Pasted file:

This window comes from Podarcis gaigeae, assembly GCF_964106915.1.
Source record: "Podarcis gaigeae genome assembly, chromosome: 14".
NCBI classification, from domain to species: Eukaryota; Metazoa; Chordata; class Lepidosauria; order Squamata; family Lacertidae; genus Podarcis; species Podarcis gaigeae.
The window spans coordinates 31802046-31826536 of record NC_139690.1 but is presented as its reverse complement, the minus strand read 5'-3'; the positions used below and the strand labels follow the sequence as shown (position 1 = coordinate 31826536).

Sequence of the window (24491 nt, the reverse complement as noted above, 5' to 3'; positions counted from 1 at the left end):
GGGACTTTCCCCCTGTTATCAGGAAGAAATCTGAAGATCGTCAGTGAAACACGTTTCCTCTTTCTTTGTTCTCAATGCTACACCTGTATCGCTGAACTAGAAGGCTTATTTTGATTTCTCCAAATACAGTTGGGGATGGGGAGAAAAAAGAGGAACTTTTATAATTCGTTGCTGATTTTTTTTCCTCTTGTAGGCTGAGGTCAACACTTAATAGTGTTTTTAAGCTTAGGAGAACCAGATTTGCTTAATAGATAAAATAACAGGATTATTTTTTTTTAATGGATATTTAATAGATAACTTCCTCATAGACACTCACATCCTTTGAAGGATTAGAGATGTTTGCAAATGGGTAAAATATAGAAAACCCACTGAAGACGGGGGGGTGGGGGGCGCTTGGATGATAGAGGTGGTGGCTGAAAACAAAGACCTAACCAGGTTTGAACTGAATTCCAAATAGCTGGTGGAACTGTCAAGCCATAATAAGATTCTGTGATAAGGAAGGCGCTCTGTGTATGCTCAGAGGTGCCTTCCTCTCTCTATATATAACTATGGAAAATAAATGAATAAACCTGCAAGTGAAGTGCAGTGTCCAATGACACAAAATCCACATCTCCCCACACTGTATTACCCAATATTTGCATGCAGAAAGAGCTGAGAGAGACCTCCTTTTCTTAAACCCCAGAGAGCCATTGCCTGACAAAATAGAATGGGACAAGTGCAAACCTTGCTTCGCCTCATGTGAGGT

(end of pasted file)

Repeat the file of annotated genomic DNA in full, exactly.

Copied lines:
This window comes from Podarcis gaigeae, assembly GCF_964106915.1.
Source record: "Podarcis gaigeae genome assembly, chromosome: 14".
NCBI classification, from domain to species: Eukaryota; Metazoa; Chordata; class Lepidosauria; order Squamata; family Lacertidae; genus Podarcis; species Podarcis gaigeae.
The window spans coordinates 31802046-31826536 of record NC_139690.1 but is presented as its reverse complement, the minus strand read 5'-3'; the positions used below and the strand labels follow the sequence as shown (position 1 = coordinate 31826536).

Sequence of the window (24491 nt, the reverse complement as noted above, 5' to 3'; positions counted from 1 at the left end):
GGGACTTTCCCCCTGTTATCAGGAAGAAATCTGAAGATCGTCAGTGAAACACGTTTCCTCTTTCTTTGTTCTCAATGCTACACCTGTATCGCTGAACTAGAAGGCTTATTTTGATTTCTCCAAATACAGTTGGGGATGGGGAGAAAAAAGAGGAACTTTTATAATTCGTTGCTGATTTTTTTTCCTCTTGTAGGCTGAGGTCAACACTTAATAGTGTTTTTAAGCTTAGGAGAACCAGATTTGCTTAATAGATAAAATAACAGGATTATTTTTTTTTAATGGATATTTAATAGATAACTTCCTCATAGACACTCACATCCTTTGAAGGATTAGAGATGTTTGCAAATGGGTAAAATATAGAAAACCCACTGAAGACGGGGGGGTGGGGGGCGCTTGGATGATAGAGGTGGTGGCTGAAAACAAAGACCTAACCAGGTTTGAACTGAATTCCAAATAGCTGGTGGAACTGTCAAGCCATAATAAGATTCTGTGATAAGGAAGGCGCTCTGTGTATGCTCAGAGGTGCCTTCCTCTCTCTATATATAACTATGGAAAATAAATGAATAAACCTGCAAGTGAAGTGCAGTGTCCAATGACACAAAATCCACATCTCCCCACACTGTATTACCCAATATTTGCATGCAGAAAGAGCTGAGAGAGACCTCCTTTTCTTAAACCCCAGAGAGCCATTGCCTGACAAAATAGAATGGGACAAGTGCAAACCTTGCTTCGCCTCATGTGAGGT